Now Jeremy Sams, who directed the recent and expert Noises Off revival, has joined the creative team as adaptor and translator of the show's Broadway incarnation. He began his transformation with the title (the original means "the man who walks through walls"). This change is acceptable, considering that "amour" is a noun with which most English-speaking audiences are familiar. However, Sams might just as well have chosen the title The Umbrellas of Montmartre, since Legrand is the composer of the film The Umbrellas of Cherbourg and since René Magritte-like umbrellas abound in the new tuner at hand. (Someone involved in the show understands that one of the secrets still kept from tourists is that Paris is as rainy as, if not more so than, London.)
About Sams' Amour, it can be said without fear of argument that the show is fragrant with charm. (The chap's English and does drop Britishisms like "give a toss" and "lumbered" into the script.) But, though James Lapine directs the chamber musical with his typical understanding of delicacy, the show's charisma quotient is questionable. If, however, there's an absence here of whatever it is that elevates charm to something with more magnetism, that condition doesn't originate with Aymé. Maybe it has something to do with the problem that Gallic charm sometimes has in retaining its potency when dispatched past France's borders.
Nevertheless, Amour's allure revolves around how ticket buyers respond to the treatment of that fellow who walks through walls. His surname -- the only one given him -- is Dusoleil, which, by the way, means "of the sun." (Aymé called him Dutilleul, which means "of the lime-tree." Of course, "Dusoleil" lends itself to more rhymes in English than does "Dutilleul.") The thing about Dusoleil, played here by Malcolm Gets, is that he's completely un-charismatic. He's not of the sun. he's of the rain, as the umbrella he customarily carries attests. He's a civil servant, disliked by his co-workers because he's slavishly devoted to the office's meaningless tasks.
Only when Dusoleil accidentally discovers he has the power to walk through walls does he begin to assert himself. That's when he unhinges the World War II military man who is now his officious new boss, burgles a jewelry store in order to cheer up a prostitute in his Montmartre neighborhood, and gives his neighbors something to crow about. (Aymé wrote about Montmartre because it was the Paris arrondissement he knew best; "Le Passe-Muraille" is a valentine to denizens of the area, whom he whimsically saw as possessing extra-special gifts.)
In time, Dusoleil expands his exploits without detection but chooses to be arrested when he realizes that headlines might impress Isabelle (Melissa Errico), a beautiful woman whom he has admired from afar. Needless to say, his detention doesn't stop him from slipping through prison walls to finally arrive at Isabelle's boudoir. (Refreshingly, there are no attention-deflecting special effects here; Gets literally slips through slits in set pieces.) Eventually, Dusoleil is apprehended again and put on trial.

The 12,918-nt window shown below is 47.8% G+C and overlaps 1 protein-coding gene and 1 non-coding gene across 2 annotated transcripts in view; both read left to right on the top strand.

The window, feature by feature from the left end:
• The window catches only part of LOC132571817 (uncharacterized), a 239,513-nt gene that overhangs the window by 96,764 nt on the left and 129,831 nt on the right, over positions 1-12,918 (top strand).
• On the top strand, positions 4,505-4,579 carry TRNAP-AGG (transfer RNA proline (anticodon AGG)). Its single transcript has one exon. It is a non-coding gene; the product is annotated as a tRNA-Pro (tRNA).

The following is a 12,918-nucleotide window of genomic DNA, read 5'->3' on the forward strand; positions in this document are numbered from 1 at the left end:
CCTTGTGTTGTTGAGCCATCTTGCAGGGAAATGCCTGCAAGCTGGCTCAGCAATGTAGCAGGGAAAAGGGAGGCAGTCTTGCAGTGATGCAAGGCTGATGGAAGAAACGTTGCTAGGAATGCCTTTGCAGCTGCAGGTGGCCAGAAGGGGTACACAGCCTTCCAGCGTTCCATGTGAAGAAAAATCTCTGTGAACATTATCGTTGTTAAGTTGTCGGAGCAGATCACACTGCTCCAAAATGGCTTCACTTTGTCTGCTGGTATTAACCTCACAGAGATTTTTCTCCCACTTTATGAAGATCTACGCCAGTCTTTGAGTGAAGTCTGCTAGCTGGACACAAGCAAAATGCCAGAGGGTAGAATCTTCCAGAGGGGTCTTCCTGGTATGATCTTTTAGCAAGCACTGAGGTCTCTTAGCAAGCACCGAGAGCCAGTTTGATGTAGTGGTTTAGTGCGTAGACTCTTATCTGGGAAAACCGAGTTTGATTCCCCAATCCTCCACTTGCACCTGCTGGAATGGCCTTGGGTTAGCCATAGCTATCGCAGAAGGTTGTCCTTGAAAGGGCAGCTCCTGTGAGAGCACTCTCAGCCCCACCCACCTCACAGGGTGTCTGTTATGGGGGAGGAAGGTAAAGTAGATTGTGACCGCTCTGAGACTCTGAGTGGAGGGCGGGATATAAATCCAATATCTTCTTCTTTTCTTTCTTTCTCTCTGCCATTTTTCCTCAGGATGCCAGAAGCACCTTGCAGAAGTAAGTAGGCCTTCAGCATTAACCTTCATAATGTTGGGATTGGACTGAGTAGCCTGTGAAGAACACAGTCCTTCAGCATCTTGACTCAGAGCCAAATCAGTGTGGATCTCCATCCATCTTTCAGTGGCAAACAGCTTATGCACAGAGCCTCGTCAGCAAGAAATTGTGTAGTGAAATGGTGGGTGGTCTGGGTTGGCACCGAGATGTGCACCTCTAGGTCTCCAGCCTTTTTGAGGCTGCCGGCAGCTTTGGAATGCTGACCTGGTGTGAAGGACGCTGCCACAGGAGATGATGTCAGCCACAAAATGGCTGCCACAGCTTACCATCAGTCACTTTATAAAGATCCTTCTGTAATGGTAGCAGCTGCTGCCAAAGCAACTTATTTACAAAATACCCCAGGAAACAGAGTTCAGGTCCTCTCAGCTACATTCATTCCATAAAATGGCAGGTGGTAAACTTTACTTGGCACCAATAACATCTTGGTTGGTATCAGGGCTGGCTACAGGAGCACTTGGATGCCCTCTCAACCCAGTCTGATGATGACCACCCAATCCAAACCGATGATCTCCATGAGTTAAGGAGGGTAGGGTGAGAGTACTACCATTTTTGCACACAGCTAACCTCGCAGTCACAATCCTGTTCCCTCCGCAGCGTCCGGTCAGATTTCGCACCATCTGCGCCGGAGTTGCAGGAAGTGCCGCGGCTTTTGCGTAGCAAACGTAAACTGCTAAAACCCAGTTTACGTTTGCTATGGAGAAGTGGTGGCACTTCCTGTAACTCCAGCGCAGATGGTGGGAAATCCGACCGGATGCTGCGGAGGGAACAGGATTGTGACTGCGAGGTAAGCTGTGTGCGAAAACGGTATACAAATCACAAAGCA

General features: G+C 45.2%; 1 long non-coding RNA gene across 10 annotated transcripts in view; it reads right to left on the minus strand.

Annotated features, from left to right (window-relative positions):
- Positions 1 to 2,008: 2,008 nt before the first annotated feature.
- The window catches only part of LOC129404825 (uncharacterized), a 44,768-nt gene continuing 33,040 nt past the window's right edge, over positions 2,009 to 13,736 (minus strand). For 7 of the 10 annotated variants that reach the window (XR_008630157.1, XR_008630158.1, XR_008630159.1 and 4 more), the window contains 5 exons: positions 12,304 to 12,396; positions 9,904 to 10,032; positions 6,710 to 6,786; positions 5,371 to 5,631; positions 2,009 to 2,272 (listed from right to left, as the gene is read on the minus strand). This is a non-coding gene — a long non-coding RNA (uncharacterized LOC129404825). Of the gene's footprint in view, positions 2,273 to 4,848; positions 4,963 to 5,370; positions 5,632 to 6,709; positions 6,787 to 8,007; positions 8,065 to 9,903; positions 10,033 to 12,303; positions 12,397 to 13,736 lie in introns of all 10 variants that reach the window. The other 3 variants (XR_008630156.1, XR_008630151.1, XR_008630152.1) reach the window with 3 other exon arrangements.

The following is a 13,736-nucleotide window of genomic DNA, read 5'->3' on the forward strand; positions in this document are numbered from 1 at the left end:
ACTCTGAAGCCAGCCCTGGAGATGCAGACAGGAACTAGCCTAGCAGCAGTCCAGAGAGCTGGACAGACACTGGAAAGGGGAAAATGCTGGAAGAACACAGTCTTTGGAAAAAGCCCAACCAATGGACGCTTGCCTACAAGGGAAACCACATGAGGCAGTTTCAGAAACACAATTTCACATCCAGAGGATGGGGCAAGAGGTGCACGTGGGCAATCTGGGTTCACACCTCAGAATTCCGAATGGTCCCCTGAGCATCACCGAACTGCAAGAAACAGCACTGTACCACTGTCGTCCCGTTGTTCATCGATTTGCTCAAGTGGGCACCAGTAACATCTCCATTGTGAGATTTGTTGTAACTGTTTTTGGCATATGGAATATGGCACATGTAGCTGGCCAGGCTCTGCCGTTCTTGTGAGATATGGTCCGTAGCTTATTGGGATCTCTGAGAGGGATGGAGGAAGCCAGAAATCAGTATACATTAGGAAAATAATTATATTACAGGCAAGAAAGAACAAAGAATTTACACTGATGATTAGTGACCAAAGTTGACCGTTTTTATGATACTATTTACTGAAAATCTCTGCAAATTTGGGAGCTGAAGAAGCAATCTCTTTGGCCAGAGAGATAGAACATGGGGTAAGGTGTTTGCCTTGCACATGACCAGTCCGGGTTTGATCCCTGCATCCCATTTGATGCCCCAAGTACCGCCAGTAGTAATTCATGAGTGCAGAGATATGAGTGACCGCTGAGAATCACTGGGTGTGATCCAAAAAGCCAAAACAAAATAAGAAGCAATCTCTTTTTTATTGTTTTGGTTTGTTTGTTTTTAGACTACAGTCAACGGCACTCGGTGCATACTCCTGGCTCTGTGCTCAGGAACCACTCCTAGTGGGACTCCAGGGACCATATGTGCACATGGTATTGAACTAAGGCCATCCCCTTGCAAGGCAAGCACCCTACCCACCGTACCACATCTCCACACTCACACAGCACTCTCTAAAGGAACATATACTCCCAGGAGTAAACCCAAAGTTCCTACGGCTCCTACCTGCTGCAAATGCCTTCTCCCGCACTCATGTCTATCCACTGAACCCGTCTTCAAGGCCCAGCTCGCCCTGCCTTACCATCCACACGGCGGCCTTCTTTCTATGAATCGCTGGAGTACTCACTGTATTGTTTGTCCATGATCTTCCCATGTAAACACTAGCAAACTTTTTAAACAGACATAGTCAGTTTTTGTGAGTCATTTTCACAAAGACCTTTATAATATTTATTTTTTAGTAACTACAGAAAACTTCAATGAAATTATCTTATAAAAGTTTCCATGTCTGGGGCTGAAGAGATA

What happens next won't be divulged here, but what needs to be considered is the failure of the musical's creators to make an un-charismatic central character charismatic. This is not the fault of the winning Malcolm Gets, whose singing is nicely emotive even if his vocal timbre isn't constantly thrilling sound. The problem is that not enough has been done to inflame Gets; in fact, this inventive actor seems to be held back. Some lively events that Aymé imagined are discarded for Amour in favor of less exciting narrative developments. That's too bad, because there are a couple of moments in the show when what was needed -- and what Gets is clearly capable of -- is manifest. Just after Dusoleil has learned to be free, he doffs the gray outfit he regularly wears (the evocative costumes are Dona Granata's) and, appearing in a red blazer, he's also physically ablaze. Later, when crossing stage, Gets executes a full, in-air spin. He clearly has it in him to astonish, but the action -- or inaction -- of the musical restrains him.
Sams' lyrics also prevent the show from taking off -- a situation that, obviously, affects not only Gets but also the entire cast. And what a versatile, if small, ensemble Christopher Fitzgerald, John Cunningham, Norm Lewis, Nora Mae Lyng, Lewis Cleale, and Sarah Litzsinger make. Things go swimmingly for them in the nearly through-sung piece when they're delivering the rhyming couplet/rhyming triplet, recitative-like sections of the score. When Fitzgerald, a habitual scene-stealer, sings Sams' rhyme of "barrister" with "embarrassed-er," the word pairing is something that W.S. Gilbert might have envied. There's also a number during which the three ladies of the cast get to do a canny can-can.
It's in the score's discreet songs that Sams disappoints. When characters give voice to their inner emotions in song -- which is what musical theater is all about -- the effect should be striking, but that doesn't happen here. Even when Gets and the ultra-charming Errico as Dusoleil and Isabelle land in her bed together and begin to warble, they express themselves in prosaic phrases. The magnetic Lewis, playing a Place du Tertre artist, needs a better song for the moment when his character confesses the fear that he's only second-rate. Lyng does a fine job with the comedy ditty that's been handed to the fille de joie who is losing her joie de vivre. But had frequent Legrand collaborators Marilyn and Alan Bergman (for instance) been handed this lyric-writing assignment, the overall results might have been much closer to what's required.